The Carb Gene

Let's be honest. Carbs are delicious. There are few things more comforting than tucking into a hearty bowl of pasta or some good ol' bread and butter. Yet, devastatingly, carb is a dirty word these days. You're hard pressed to find someone who hasn't cut carbs from their diet at some point in their lives.

But what if it didn't have to be that way?

For some genetically blessed humans among us, carbs are not the villainous enemy they're made out to be and can actually be enjoyed regularly as part of a balanced diet. The explanation, however, lies in our genes.

Humans possess a gene called AMY1 which codes for the salivary enzyme, amylase. When we eat a starchy food, amylase is responsible for breaking down the starch in our mouths into smaller units.

Starch is a type of carbohydrate, along with sugar and fibre. It is classed as a complex carbohydrate and is the most commonly consumed carb in our diets. It is present in foods such as bread, pasta, rice, grains, beans, corn, potatoes and other root vegetables.

Research has found that humans exhibit variations in the number of AMY1 gene copies they have [28219410]. The average person has 6 copies, however it ranges from 2-18. Generally, the higher the number of copies you possess, the more amylase enzyme you express in your saliva which may influence how efficiently you break down and process dietary starch. So, some people may be more capable of digesting these carbohydrates compared to others [25788522].

Interestingly, the AMY1 gene has evolved over generations to have an increased number of copies [17828263]. This is likely to have occurred in response to shifting to a high-starch diet as higher copies of the AMY1 gene are seen in populations with high-starch diets such as American-Europeans and Japanese, compared to those with traditionally low-starch diets such as the Biaka, rainforest hunter-gatherers and the Yakut fishing/cattle farmers.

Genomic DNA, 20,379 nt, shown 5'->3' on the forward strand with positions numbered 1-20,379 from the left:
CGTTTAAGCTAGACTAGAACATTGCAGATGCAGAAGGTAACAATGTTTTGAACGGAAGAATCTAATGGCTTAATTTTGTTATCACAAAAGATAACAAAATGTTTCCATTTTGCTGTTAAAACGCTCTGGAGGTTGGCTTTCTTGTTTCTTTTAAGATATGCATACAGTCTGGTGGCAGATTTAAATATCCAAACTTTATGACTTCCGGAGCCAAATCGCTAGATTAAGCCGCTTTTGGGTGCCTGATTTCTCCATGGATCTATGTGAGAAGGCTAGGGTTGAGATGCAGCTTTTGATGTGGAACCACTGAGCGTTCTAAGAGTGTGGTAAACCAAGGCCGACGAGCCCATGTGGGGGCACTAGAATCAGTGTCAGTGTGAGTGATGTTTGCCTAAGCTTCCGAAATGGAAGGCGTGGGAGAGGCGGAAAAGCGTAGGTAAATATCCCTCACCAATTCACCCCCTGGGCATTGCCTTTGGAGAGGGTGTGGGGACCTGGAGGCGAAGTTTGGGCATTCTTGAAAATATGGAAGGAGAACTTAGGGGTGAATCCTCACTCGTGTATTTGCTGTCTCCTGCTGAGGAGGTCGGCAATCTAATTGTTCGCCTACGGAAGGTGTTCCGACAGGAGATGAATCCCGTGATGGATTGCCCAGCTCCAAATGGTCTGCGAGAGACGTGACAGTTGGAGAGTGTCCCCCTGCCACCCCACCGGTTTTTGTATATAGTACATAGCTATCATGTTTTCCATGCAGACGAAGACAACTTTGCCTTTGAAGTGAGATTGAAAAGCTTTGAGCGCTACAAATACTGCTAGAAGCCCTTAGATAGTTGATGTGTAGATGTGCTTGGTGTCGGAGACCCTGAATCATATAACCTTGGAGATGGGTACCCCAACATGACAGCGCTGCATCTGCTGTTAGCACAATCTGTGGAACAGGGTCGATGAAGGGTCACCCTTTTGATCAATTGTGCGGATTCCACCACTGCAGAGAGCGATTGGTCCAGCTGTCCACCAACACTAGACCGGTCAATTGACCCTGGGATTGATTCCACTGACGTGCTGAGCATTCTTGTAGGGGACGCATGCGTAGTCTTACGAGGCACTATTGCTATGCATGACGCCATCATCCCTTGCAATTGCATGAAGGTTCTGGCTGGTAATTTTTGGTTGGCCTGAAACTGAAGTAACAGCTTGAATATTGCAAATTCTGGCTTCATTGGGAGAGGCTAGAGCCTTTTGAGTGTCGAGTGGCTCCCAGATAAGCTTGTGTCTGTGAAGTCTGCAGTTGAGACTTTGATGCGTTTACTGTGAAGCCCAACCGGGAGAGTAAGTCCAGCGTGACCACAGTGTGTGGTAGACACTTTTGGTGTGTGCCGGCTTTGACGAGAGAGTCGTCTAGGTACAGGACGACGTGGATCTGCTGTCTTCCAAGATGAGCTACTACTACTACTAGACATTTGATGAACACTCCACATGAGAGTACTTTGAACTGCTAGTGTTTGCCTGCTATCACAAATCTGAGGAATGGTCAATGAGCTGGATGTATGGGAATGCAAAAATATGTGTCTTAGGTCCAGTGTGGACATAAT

Similar patterns are seen in dogs [23354050], likely arising from domestication as they evolved to adapt to life as man?s best friend, feeding on human food scraps.

What does this mean for me?

The real life implications of this information depends on whether you have a high or low AMY1 gene copy number. Studies have shown that, on a high-starch diet, people with lower copy numbers may have an increased risk of obesity, insulin resistance and type-2 diabetes, while those with higher copy numbers show lower insulin levels and insulin resistance and a decreased risk of type 2 diabetes [33490099].
These findings suggest that people with higher AMY1 copy numbers may benefit more from a high-starch diet (i.e. A diet rich in root vegetables, cereals, and whole grains).

Those with lower copy numbers may be more suited to a low-starch diet enjoying foods such as leafy greens, non-root vegetables, fish and lean meats, citrus fruits and berries, and foods higher in resistant starch to promote gut health [32034403] (see article on Resistant Starch).

Interestingly, exercise (particularly high-intensity exercise), has been shown to increase your salivary amylase activity [24669232], effectively increasing your ability to breakdown and digest starch. So, low copy number individuals could also consider including regular high-intensity exercise such as cycling or swimming along-side a healthy low-starch diet.

Where to from here?

It is important to note that the relationship between AMY1 gene copy numbers and starch digestibly is not so straightforward. There are many other influencing factors that affect an individual?s metabolism so this doesn?t grant you a free pass to load up on all the carbs you want nor should you despairingly resign yourself to a carb-less life of celery juices and cauliflower pizza.

The good news is, there are genetic tests available on the market, such as myGene's own CarbGene test, that you can take to find out your number of AMY1 gene copies and the suggested lifestyle changes you can make, based on your results, to optimise your health.


Written by
Alannah Mezzatesta, BSc
Nutrition Scientist (ANutr)
 last updated  27th July 2022